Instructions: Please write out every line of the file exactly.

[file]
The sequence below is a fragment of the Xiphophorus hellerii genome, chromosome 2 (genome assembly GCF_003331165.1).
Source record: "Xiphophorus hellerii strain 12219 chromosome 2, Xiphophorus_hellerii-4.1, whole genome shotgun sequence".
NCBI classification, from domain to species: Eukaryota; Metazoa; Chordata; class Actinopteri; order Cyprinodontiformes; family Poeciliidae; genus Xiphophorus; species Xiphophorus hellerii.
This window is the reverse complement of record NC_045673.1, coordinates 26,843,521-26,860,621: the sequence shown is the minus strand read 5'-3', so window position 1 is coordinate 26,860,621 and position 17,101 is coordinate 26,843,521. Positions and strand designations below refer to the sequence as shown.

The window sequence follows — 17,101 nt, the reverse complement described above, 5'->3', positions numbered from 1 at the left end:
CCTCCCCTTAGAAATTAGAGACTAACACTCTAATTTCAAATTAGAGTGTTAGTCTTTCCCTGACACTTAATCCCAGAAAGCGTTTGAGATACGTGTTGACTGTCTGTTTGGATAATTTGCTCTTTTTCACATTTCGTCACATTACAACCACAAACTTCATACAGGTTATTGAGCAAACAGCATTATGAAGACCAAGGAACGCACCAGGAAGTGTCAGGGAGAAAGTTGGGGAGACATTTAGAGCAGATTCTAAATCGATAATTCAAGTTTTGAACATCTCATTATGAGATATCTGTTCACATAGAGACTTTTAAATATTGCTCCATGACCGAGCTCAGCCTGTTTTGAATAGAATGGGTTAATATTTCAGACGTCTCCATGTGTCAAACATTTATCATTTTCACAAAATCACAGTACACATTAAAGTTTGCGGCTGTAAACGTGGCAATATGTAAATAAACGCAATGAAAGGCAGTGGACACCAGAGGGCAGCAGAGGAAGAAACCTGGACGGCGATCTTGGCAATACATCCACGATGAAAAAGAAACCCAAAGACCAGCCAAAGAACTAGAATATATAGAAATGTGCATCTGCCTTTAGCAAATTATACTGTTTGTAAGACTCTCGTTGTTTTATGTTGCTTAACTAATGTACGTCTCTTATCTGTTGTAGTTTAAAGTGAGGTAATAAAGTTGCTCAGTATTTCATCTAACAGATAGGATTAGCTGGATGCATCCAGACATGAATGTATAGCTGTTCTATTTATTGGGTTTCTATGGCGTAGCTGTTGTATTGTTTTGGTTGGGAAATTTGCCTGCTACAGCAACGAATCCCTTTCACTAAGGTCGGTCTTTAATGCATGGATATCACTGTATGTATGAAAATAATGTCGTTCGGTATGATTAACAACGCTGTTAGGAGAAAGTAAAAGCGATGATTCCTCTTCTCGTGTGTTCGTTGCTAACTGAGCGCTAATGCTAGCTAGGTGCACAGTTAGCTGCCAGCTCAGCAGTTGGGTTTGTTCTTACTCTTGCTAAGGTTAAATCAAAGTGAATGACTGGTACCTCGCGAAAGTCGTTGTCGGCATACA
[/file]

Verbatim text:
The sequence below is a fragment of the Xiphophorus hellerii genome, chromosome 2 (genome assembly GCF_003331165.1).
Source record: "Xiphophorus hellerii strain 12219 chromosome 2, Xiphophorus_hellerii-4.1, whole genome shotgun sequence".
NCBI classification, from domain to species: Eukaryota; Metazoa; Chordata; class Actinopteri; order Cyprinodontiformes; family Poeciliidae; genus Xiphophorus; species Xiphophorus hellerii.
This window is the reverse complement of record NC_045673.1, coordinates 26,843,521-26,860,621: the sequence shown is the minus strand read 5'-3', so window position 1 is coordinate 26,860,621 and position 17,101 is coordinate 26,843,521. Positions and strand designations below refer to the sequence as shown.

The window sequence follows — 17,101 nt, the reverse complement described above, 5'->3', positions numbered from 1 at the left end:
CCTCCCCTTAGAAATTAGAGACTAACACTCTAATTTCAAATTAGAGTGTTAGTCTTTCCCTGACACTTAATCCCAGAAAGCGTTTGAGATACGTGTTGACTGTCTGTTTGGATAATTTGCTCTTTTTCACATTTCGTCACATTACAACCACAAACTTCATACAGGTTATTGAGCAAACAGCATTATGAAGACCAAGGAACGCACCAGGAAGTGTCAGGGAGAAAGTTGGGGAGACATTTAGAGCAGATTCTAAATCGATAATTCAAGTTTTGAACATCTCATTATGAGATATCTGTTCACATAGAGACTTTTAAATATTGCTCCATGACCGAGCTCAGCCTGTTTTGAATAGAATGGGTTAATATTTCAGACGTCTCCATGTGTCAAACATTTATCATTTTCACAAAATCACAGTACACATTAAAGTTTGCGGCTGTAAACGTGGCAATATGTAAATAAACGCAATGAAAGGCAGTGGACACCAGAGGGCAGCAGAGGAAGAAACCTGGACGGCGATCTTGGCAATACATCCACGATGAAAAAGAAACCCAAAGACCAGCCAAAGAACTAGAATATATAGAAATGTGCATCTGCCTTTAGCAAATTATACTGTTTGTAAGACTCTCGTTGTTTTATGTTGCTTAACTAATGTACGTCTCTTATCTGTTGTAGTTTAAAGTGAGGTAATAAAGTTGCTCAGTATTTCATCTAACAGATAGGATTAGCTGGATGCATCCAGACATGAATGTATAGCTGTTCTATTTATTGGGTTTCTATGGCGTAGCTGTTGTATTGTTTTGGTTGGGAAATTTGCCTGCTACAGCAACGAATCCCTTTCACTAAGGTCGGTCTTTAATGCATGGATATCACTGTATGTATGAAAATAATGTCGTTCGGTATGATTAACAACGCTGTTAGGAGAAAGTAAAAGCGATGATTCCTCTTCTCGTGTGTTCGTTGCTAACTGAGCGCTAATGCTAGCTAGGTGCACAGTTAGCTGCCAGCTCAGCAGTTGGGTTTGTTCTTACTCTTGCTAAGGTTAAATCAAAGTGAATGACTGGTACCTCGCGAAAGTCGTTGTCGGCATACA